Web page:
The converse is also true. In a more decentralized market (which we may see following aid transition), no single actor will have the power to control overall market conditions; this could compromise efforts at quality assurance and price negotiation, plus increase transaction costs and manufacturer uncertainty. However, decentralization of purchasing may also remove some of the systemic supply risk that currently requires careful, active management to mitigate. A more mutually competitive market, with several suppliers and many purchasers, would lower the stakes for each individual tender/transaction. In such a world, it may be less necessary to carefully manage the supplier landscape, instead allowing forces of supply and demand to resolve in a more natural equilibrium.
Importantly, there are a couple of asterisks here. First, Gavi is now being displaced as a monopsonist not just by a collection of small buyers, but also by emerging foci of purchasing power—most notably China and India. For penta, the authors note that the entry of the government of India as a large buyer had positive externalities for Gavi; India was able to achieve a lower price point for the vaccines, which helps change suppliers’ overall expectations about pricing without directly impacting supply security. But for some vaccines—most notably HPV and rotavirus—rapidly increasing demand from China, at much higher price points than paid by Gavi, may outpace the expansion of supply to meet the needs of all vulnerable children, particularly those living in Gavi countries where disease burden tends to be highest.
Second, decentralization of purchasing requires Gavi to think more carefully about how its own market shaping activities and purchasing behavior affect access and pricing in non-Gavi countries. For the pneumococcal conjugate vaccine (PCV), Gavi has been able to secure a price of about $3 per dose, or $9 per complete course. But with only two suppliers of PCV (GSK and Pfizer), other countries face much higher “market” prices for the same vaccine—up to $50 per dose for middle-income countries in Eastern Europe. Some countries, for example Thailand, have found that the vaccine is not locally cost-effective at available prices and therefore decided against its introduction. The MSF Access Campaign argues that Gavi’s market shaping activities for PCV, including subsidies through the Advance Market Commitment (AMC), “band-aid” the PCV market for Gavi itself without addressing the underlying structural issue (lack of competition) that has led to persistently high prices. To date, I’m skeptical that Gavi could have done much more to encourage competition—but with the anticipated entry of a third, less-costly competitor (Serum Institute of India), Gavi should think strategically about how it can leverage the expanded supplier base to improve not only its own pricing, but also access for countries outside of Gavi eligibility. (For more on Gavi’s approach to market shaping and procurement, see this note by my colleagues Janeen Madan Keller and Amanda Glassman.)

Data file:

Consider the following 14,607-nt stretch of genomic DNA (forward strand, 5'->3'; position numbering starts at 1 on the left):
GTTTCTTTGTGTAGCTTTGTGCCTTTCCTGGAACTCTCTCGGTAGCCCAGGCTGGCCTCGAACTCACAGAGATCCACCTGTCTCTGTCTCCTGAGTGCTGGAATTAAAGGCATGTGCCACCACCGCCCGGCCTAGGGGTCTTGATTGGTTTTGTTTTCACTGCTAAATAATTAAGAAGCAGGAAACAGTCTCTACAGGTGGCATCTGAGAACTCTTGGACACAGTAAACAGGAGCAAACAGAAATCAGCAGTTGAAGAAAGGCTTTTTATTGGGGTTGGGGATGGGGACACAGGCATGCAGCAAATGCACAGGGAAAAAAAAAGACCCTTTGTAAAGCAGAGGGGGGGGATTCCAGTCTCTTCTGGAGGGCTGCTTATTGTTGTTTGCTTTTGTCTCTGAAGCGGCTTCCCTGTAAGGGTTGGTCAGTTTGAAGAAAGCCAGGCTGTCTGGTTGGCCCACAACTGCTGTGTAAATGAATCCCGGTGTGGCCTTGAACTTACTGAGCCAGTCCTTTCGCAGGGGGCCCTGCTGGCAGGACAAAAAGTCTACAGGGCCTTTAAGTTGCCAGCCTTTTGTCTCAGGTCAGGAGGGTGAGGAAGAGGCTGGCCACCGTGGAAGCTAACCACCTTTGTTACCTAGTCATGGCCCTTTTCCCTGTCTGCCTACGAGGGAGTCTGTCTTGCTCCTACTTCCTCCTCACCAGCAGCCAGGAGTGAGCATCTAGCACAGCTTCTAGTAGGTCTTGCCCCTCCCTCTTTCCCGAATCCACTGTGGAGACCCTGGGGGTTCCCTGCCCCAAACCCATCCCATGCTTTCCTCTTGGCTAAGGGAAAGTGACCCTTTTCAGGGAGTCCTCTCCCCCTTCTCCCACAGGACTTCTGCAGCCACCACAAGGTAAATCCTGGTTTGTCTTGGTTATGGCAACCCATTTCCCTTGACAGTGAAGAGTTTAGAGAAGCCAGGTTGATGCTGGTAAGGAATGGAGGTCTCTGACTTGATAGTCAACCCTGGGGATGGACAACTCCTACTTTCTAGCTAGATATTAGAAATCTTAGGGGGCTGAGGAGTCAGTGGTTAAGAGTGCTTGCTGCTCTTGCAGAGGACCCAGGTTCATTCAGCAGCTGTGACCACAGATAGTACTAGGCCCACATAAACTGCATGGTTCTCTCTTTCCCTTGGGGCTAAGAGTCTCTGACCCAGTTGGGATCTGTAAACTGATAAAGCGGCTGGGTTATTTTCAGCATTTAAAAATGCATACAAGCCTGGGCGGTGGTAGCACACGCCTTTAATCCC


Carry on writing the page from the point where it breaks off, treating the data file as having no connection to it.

My takeaways here are quite high-level; the paper itself gets far further into the weeds of the penta market itself and the specific approaches Gavi deployed to influence market conditions. I encourage you to read the whole thing—and I urge others in the market shaping world to clearly document (and empirically evaluate!) your efforts.